According with European data privacy laws that come into purport next week might be a costly hassle for companies in the short-term but that wish mean they would be seen as more trustworthy, according to Prince Constantijn van Oranje of the Netherlands.
To obey with the rules, companies will have to assess how they’re stocking and using user data, Prince Constantijn told CNBC’s “The Rundown” on Thursday.
“Of conduct it’s a hassle,” he said. “And it’ll come at a certain cost. But once you got your observations infrastructure well set up, it really is something you can deal with.”
In fact, he chance: “It might be a competitive advantage because the companies will probably be uncountable trustworthy. On the other hand, they’ll have higher compliance tariff.”
The General Data Protection Regulation (GDPR) will come into violence on May 25. It will require businesses to be more upfront about the word they hold on people. Users would be able to ask companies for the communication they hold on them, and firms will have to provide those for set at liberty. Users will also have more control over how their facts is used by companies.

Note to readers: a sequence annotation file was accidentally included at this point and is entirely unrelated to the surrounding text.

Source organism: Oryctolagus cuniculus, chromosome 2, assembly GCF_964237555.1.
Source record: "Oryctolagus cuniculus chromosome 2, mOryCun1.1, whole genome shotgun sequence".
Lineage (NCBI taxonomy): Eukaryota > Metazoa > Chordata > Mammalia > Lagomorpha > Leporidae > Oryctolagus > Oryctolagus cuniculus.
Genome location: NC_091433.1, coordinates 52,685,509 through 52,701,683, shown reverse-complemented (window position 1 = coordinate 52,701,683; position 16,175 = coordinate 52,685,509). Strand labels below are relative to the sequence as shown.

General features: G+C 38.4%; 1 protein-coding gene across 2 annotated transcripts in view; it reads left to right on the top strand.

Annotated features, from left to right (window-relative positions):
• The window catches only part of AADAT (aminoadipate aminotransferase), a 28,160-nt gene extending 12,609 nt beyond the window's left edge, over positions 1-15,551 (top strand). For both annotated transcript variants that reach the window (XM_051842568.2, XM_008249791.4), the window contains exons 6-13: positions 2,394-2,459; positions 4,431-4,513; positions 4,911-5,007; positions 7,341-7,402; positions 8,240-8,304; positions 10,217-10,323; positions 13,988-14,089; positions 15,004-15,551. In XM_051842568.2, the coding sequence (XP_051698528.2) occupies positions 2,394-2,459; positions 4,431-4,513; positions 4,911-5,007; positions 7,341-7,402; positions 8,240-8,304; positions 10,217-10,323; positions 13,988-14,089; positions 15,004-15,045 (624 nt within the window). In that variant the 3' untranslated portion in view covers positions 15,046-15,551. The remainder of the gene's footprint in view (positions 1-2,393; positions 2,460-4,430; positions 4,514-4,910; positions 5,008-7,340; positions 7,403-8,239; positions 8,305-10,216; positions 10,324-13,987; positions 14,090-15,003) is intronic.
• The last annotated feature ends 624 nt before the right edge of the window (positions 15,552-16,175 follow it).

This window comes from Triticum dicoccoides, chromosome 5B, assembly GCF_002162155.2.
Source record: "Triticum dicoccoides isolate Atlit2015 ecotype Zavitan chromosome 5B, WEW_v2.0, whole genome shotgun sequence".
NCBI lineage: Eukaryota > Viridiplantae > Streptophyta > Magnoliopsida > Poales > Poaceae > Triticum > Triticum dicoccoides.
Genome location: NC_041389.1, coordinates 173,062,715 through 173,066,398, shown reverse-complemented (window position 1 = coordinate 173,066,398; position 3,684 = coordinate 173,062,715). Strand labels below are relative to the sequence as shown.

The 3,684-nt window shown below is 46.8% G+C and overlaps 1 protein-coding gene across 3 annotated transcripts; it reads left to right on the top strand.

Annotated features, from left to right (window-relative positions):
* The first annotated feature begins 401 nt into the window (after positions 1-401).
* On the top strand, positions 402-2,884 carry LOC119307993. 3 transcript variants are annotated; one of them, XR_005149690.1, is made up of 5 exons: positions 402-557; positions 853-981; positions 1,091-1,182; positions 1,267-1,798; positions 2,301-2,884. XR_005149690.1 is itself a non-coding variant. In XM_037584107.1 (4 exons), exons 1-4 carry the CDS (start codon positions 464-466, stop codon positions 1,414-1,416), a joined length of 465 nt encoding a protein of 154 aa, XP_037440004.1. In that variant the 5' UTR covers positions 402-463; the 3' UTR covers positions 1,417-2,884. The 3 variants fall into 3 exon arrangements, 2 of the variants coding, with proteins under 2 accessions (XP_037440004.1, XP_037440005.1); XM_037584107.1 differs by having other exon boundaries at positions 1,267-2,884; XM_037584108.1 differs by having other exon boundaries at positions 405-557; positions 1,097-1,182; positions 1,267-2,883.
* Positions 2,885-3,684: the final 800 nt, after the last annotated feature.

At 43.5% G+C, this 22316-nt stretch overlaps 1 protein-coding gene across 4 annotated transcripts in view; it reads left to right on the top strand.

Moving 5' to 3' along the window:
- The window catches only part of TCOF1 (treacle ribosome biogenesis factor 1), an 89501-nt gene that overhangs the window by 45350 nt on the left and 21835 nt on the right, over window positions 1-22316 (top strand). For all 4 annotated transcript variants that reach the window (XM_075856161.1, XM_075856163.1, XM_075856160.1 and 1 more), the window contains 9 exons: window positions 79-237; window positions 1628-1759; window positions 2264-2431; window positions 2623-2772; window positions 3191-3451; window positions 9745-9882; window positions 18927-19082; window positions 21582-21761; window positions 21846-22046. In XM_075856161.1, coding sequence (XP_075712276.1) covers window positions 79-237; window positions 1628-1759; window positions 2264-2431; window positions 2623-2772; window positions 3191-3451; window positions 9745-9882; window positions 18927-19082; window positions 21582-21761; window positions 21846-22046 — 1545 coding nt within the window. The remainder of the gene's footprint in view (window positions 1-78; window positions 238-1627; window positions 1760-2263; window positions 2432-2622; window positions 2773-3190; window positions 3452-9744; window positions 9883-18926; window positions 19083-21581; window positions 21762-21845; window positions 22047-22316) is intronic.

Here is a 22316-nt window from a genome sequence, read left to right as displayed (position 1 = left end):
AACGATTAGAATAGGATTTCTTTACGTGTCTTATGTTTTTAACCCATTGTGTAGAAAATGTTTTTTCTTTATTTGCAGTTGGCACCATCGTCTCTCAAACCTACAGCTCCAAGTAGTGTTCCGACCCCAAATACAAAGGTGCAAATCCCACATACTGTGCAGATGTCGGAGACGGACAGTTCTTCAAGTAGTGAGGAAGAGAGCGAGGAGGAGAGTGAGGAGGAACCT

Prince Constantijn explained that the Netherlands, which is situating itself as a center for innovation, has many advantages that could pull potential companies and investors looking to expand into Europe.
Those comprehend good tax rules, an open economy and availability of talent and capital.
The prince is also a express envoy to a Dutch accelerator called StartupDelta, which was created to advocate start-ups in the Netherlands, connect them to investors, and provide them with access to capital, ingenuity and technology.
StartupDelta plans to help Dutch start-ups move broadly into newer markets like Southeast Asia, he said.
“Singapore is a utter good place to start your journey,” he said, referring to the city-state as a gateway to the broader Southeast Asian zone.
“So we’re looking really at seeing how we can establish ourselves here, supporting parties that are going out here,” he added.